Global supply change falters

Claire Rudinsky, Features Editor

Across the globe, supply chain shortages have slowed countries’ return to normal economies, and as consumers enter the holiday season, the pressure on the supply chain only continues to grow. Many businesses and consumers have bought their products much earlier, adapting to the slowed shipping, but worldwide, people are wondering how this disruption happened and how, or when it will be resolved. 

In the early stages of the pandemic, many companies shut down their production in order to limit COVID-19 infection because of their factories’ location in China. According to the United Nations Statistics Division, in 2019 China contributed 28.7 percent to the global manufacturing output. The United States lagged far behind in second place with 16.8 percent. Most companies made the assumption that the demand for products would drastically decrease due to a lack of consumer access to stores, restaurants and other shopping areas as entire countries went into lockdown. Yet as millions of people were confined to their homes, many began to buy large amounts of household products, whether it was supplies for a new office or toys to keep their children occupied away from school. The majority of these products were produced in China. Not only was there regular consumer demand for Chinese goods, there was also a worldwide demand for Personal Protective Equipment (PPE) for medical professionals, which is largely produced in China. 

Normally, supply routes flow from China to high consumption portions of the world, such as North America and Europe, but with the exorbitant demand worldwide for PPE, supply routes were disrupted and dispersed across the globe. Shipping companies can make more money transporting PPE solely from China to a new destination compared to their regular shipping patterns, where goods go back and forth. Shipping containers would be sent back empty from their destinations, rather than waiting for cargo to transport back to China. According to data from Freightos, an online freight market, it costs 17 times more to ship from China to the U.S. than from the U.S. to China.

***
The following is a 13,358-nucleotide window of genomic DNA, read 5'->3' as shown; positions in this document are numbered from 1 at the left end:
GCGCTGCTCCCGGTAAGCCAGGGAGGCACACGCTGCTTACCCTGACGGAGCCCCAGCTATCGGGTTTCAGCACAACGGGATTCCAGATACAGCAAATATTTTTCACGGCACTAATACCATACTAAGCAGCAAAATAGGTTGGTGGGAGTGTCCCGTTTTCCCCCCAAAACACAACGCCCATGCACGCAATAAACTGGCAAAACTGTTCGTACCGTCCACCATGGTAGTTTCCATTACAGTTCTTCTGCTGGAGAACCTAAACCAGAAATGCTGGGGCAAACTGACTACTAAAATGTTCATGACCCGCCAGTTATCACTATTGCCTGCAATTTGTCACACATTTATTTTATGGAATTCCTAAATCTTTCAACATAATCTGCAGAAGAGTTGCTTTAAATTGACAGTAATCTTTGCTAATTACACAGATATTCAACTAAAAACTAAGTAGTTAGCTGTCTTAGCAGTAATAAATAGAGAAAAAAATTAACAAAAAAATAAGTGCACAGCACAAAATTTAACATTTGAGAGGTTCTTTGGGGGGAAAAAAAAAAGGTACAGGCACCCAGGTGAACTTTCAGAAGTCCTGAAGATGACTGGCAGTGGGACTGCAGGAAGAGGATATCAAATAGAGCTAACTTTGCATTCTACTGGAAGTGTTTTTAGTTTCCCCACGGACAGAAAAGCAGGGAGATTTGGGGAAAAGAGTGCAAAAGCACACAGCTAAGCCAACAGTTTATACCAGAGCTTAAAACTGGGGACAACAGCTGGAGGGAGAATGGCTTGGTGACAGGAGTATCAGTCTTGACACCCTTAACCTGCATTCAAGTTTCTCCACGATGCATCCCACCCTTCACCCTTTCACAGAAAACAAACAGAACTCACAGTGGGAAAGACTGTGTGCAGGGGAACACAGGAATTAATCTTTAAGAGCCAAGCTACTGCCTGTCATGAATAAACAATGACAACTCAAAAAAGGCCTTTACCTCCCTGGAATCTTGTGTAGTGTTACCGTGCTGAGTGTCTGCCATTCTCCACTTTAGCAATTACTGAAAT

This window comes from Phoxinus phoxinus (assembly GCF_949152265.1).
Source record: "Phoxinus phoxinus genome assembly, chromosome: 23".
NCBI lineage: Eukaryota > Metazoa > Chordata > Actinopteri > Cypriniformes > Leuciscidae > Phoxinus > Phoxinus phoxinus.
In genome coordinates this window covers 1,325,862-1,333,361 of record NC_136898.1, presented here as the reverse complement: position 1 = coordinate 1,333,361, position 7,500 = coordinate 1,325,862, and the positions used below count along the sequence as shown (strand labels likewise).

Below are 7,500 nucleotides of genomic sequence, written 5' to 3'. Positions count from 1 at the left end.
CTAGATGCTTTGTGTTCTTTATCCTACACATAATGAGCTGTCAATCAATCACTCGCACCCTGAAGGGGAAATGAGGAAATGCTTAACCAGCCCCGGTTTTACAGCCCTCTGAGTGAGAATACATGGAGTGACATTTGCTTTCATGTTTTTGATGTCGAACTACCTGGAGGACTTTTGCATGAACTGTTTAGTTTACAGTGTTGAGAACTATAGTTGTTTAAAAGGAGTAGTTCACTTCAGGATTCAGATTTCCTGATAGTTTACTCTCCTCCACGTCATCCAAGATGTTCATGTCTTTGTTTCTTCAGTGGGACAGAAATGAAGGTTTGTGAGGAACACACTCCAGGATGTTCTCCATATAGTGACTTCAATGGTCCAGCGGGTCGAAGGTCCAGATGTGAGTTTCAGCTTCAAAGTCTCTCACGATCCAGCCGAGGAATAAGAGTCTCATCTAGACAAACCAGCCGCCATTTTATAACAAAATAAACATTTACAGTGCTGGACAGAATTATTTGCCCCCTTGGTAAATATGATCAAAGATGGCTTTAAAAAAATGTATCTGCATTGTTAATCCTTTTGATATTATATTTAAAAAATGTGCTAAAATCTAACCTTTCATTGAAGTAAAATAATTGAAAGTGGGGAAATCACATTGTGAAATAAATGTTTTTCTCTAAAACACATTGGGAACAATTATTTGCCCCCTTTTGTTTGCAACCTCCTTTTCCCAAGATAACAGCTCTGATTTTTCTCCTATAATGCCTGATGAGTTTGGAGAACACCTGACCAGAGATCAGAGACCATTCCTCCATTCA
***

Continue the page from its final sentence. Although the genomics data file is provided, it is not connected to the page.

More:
This has created traffic jams at some of the world’s largest ports; as of Nov.10, there were 111 ships waiting to enter the Los Angeles and Long Beach port, which is the largest port in North America. Usually, there are no ships waiting at anchor – this year, the number has been steadily rising since last spring. In October, President Biden declared that the port would move to 24/7 operations in an attempt to move more cargo and bring products to consumers faster. 

The supply chain disruption has not affected all companies the same; larger corporations can afford the higher costs of shipping and expedite their products, while smaller businesses order months in advance and are still left waiting for the necessary materials to complete their products. Businesses fortunate enough to produce domestically have been able to avoid in a large part the cost of shipping containers, but nationwide shortages of truck drivers have made deliveries slow and expensive as well. Due to their dependability, consumers are turning to big corporations like Amazon, Home Depot and other brand names to get the products they want rather than shopping locally. 

Farmers have also been disproportionately affected. Usually, shipping containers are transported to the middle of America and filled with a variety of grains before being exported. However, with both a truck driver shortage and a high demand for PPE, the shipping containers are often used for other means rather than farmer’s products. The National Milk Producers Federation has stated that the U.S. dairy industry has lost nearly $1 billion in the first half of the year alone due to high shipping costs and low exports. This disruption to the food supply chain has meant rising prices across the board, impacting food items ranging from chicken to cheese. 

The globalization of trade means that the effects of this disruption are being felt around the world, but it also means that creating a solution may be difficult. There is not one political body that could regulate the companies involved, and while Biden and his administration can implement policies for American companies, shipping corporations from other countries would not be affected.